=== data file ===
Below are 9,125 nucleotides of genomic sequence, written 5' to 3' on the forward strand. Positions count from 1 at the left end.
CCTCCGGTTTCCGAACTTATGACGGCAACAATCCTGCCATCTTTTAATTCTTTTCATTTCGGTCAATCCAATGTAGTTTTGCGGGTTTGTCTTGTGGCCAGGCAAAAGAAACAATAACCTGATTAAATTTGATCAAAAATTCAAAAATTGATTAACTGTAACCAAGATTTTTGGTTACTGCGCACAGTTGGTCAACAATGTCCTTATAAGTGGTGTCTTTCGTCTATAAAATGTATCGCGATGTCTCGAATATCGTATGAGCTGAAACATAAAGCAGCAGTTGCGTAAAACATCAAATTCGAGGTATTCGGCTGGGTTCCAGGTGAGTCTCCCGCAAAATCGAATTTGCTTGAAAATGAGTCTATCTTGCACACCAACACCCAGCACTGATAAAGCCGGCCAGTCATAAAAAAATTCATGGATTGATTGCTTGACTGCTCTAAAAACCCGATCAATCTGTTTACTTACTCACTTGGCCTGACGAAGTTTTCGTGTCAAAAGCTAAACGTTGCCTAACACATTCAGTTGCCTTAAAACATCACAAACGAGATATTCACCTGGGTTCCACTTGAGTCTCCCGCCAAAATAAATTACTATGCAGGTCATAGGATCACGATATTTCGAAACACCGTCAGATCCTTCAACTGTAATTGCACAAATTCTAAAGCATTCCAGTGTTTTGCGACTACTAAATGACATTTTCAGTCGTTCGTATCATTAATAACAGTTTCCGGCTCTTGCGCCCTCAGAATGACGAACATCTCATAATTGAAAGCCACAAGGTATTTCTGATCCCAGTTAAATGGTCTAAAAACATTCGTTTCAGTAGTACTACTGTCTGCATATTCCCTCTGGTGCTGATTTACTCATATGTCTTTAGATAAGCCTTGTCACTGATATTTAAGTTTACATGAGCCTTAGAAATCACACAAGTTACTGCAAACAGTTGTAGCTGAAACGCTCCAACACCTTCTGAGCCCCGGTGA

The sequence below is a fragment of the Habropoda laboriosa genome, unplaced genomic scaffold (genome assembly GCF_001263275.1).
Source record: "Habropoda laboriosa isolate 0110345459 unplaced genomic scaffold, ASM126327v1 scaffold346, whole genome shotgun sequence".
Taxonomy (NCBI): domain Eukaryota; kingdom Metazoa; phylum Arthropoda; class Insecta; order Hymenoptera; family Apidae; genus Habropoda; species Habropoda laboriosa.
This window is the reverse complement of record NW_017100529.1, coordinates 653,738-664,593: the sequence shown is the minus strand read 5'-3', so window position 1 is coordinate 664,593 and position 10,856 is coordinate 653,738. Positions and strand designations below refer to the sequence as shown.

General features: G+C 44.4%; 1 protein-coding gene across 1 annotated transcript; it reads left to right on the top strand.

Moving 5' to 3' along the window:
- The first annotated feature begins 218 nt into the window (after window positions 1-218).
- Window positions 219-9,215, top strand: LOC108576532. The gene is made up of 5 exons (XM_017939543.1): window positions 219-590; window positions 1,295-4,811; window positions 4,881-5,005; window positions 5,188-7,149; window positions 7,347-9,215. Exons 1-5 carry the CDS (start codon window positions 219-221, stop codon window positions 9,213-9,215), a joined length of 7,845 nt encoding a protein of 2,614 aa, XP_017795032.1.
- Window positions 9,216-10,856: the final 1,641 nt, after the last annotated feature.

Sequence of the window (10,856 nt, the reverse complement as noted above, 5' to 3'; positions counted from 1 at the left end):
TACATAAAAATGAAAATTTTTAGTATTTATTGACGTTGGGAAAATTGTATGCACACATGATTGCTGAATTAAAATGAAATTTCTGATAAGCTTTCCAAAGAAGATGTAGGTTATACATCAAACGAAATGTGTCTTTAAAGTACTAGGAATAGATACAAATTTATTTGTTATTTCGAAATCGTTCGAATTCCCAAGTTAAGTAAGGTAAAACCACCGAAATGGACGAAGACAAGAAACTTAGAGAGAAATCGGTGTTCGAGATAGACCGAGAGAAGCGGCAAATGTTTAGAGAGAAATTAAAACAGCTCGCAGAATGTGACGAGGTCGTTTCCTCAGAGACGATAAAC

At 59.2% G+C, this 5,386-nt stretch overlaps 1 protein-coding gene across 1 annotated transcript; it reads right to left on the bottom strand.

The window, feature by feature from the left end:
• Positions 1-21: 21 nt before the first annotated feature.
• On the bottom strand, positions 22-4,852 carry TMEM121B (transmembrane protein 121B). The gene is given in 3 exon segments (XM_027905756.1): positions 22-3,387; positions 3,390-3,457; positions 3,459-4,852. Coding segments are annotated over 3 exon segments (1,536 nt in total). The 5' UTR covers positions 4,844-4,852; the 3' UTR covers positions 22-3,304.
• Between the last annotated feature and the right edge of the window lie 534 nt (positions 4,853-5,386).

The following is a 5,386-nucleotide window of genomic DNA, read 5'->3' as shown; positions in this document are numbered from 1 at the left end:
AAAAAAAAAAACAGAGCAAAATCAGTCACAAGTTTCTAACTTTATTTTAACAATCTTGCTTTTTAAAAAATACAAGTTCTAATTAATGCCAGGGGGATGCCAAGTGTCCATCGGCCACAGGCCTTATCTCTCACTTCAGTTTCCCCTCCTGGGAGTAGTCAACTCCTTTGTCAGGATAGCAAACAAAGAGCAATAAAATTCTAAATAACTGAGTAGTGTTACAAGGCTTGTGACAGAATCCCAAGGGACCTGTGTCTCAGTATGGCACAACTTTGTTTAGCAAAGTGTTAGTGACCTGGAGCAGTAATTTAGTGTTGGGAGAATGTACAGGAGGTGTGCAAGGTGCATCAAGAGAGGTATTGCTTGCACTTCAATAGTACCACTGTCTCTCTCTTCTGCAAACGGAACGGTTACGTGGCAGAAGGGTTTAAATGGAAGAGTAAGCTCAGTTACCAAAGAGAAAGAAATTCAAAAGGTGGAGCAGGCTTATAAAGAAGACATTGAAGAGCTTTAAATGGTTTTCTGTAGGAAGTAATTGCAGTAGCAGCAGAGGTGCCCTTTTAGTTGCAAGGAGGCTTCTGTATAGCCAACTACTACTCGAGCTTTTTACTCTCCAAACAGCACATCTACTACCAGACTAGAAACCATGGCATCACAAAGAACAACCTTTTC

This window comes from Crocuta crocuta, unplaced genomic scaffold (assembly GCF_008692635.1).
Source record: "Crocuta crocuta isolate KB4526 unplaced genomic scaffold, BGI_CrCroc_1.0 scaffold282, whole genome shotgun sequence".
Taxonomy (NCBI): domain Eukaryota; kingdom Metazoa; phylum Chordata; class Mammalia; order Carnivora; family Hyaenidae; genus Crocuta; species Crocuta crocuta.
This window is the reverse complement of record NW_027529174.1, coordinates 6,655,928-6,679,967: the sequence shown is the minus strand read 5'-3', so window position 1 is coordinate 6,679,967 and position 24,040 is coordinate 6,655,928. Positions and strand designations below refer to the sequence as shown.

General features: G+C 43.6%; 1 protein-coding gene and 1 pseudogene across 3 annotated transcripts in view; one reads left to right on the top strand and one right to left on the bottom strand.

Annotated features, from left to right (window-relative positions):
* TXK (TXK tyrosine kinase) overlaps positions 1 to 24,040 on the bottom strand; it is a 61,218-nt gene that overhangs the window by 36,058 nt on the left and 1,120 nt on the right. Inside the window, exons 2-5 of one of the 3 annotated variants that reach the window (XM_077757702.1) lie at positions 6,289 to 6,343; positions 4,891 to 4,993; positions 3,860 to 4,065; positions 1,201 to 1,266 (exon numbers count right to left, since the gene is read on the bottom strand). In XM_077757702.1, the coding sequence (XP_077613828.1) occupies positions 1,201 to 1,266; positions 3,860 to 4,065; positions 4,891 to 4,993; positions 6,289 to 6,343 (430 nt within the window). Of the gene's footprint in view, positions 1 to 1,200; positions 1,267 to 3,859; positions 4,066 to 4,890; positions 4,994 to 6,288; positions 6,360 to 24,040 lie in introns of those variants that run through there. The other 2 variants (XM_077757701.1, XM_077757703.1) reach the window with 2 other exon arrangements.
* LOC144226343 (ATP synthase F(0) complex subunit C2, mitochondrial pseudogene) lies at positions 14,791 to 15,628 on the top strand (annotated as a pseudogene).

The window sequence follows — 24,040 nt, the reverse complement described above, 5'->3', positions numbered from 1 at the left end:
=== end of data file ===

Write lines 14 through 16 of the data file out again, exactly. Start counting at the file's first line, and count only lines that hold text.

At 59.2% G+C, this 5,386-nt stretch overlaps 1 protein-coding gene across 1 annotated transcript; it reads right to left on the bottom strand.

The window, feature by feature from the left end:
• Positions 1-21: 21 nt before the first annotated feature.